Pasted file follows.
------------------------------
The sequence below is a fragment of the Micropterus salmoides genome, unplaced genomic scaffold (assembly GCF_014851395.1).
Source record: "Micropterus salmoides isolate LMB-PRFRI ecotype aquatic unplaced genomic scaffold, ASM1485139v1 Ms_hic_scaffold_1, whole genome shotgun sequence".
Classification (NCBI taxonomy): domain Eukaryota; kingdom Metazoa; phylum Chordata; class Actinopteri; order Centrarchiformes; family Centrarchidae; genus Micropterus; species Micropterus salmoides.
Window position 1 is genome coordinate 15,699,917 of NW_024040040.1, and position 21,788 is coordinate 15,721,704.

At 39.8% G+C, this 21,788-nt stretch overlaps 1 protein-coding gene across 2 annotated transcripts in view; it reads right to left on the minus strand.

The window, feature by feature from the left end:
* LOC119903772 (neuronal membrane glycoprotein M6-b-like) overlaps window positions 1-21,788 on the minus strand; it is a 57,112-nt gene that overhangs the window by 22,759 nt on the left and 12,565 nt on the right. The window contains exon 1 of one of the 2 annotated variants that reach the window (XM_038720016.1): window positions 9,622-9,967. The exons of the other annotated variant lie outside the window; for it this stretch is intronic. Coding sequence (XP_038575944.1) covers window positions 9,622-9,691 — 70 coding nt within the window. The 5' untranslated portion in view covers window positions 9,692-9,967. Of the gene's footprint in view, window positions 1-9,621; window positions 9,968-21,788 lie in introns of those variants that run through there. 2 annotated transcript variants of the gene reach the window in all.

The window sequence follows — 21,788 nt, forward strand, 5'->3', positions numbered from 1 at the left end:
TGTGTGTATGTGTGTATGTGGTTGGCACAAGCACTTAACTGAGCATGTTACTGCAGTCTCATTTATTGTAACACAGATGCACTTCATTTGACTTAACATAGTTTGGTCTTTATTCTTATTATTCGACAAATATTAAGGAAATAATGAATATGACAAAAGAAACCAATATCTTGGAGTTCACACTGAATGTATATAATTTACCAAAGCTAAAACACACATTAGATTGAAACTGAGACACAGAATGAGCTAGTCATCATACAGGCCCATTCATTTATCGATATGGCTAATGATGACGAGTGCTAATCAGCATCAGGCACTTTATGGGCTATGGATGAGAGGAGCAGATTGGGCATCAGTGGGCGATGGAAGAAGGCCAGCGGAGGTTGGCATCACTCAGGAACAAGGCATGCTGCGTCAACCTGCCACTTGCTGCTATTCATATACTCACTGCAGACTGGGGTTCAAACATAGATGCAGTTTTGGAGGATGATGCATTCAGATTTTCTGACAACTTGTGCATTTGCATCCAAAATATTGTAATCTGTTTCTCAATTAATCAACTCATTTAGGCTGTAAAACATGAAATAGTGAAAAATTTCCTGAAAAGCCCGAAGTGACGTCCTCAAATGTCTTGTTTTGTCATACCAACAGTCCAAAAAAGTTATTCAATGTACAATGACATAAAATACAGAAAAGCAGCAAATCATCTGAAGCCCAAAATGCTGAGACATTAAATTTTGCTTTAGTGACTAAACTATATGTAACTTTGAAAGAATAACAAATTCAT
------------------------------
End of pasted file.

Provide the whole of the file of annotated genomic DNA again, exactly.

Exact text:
The sequence below is a fragment of the Micropterus salmoides genome, unplaced genomic scaffold (assembly GCF_014851395.1).
Source record: "Micropterus salmoides isolate LMB-PRFRI ecotype aquatic unplaced genomic scaffold, ASM1485139v1 Ms_hic_scaffold_1, whole genome shotgun sequence".
Classification (NCBI taxonomy): domain Eukaryota; kingdom Metazoa; phylum Chordata; class Actinopteri; order Centrarchiformes; family Centrarchidae; genus Micropterus; species Micropterus salmoides.
Window position 1 is genome coordinate 15,699,917 of NW_024040040.1, and position 21,788 is coordinate 15,721,704.

At 39.8% G+C, this 21,788-nt stretch overlaps 1 protein-coding gene across 2 annotated transcripts in view; it reads right to left on the minus strand.

The window, feature by feature from the left end:
* LOC119903772 (neuronal membrane glycoprotein M6-b-like) overlaps window positions 1-21,788 on the minus strand; it is a 57,112-nt gene that overhangs the window by 22,759 nt on the left and 12,565 nt on the right. The window contains exon 1 of one of the 2 annotated variants that reach the window (XM_038720016.1): window positions 9,622-9,967. The exons of the other annotated variant lie outside the window; for it this stretch is intronic. Coding sequence (XP_038575944.1) covers window positions 9,622-9,691 — 70 coding nt within the window. The 5' untranslated portion in view covers window positions 9,692-9,967. Of the gene's footprint in view, window positions 1-9,621; window positions 9,968-21,788 lie in introns of those variants that run through there. 2 annotated transcript variants of the gene reach the window in all.

The window sequence follows — 21,788 nt, forward strand, 5'->3', positions numbered from 1 at the left end:
TGTGTGTATGTGTGTATGTGGTTGGCACAAGCACTTAACTGAGCATGTTACTGCAGTCTCATTTATTGTAACACAGATGCACTTCATTTGACTTAACATAGTTTGGTCTTTATTCTTATTATTCGACAAATATTAAGGAAATAATGAATATGACAAAAGAAACCAATATCTTGGAGTTCACACTGAATGTATATAATTTACCAAAGCTAAAACACACATTAGATTGAAACTGAGACACAGAATGAGCTAGTCATCATACAGGCCCATTCATTTATCGATATGGCTAATGATGACGAGTGCTAATCAGCATCAGGCACTTTATGGGCTATGGATGAGAGGAGCAGATTGGGCATCAGTGGGCGATGGAAGAAGGCCAGCGGAGGTTGGCATCACTCAGGAACAAGGCATGCTGCGTCAACCTGCCACTTGCTGCTATTCATATACTCACTGCAGACTGGGGTTCAAACATAGATGCAGTTTTGGAGGATGATGCATTCAGATTTTCTGACAACTTGTGCATTTGCATCCAAAATATTGTAATCTGTTTCTCAATTAATCAACTCATTTAGGCTGTAAAACATGAAATAGTGAAAAATTTCCTGAAAAGCCCGAAGTGACGTCCTCAAATGTCTTGTTTTGTCATACCAACAGTCCAAAAAAGTTATTCAATGTACAATGACATAAAATACAGAAAAGCAGCAAATCATCTGAAGCCCAAAATGCTGAGACATTAAATTTTGCTTTAGTGACTAAACTATATGTAACTTTGAAAGAATAACAAATTCAT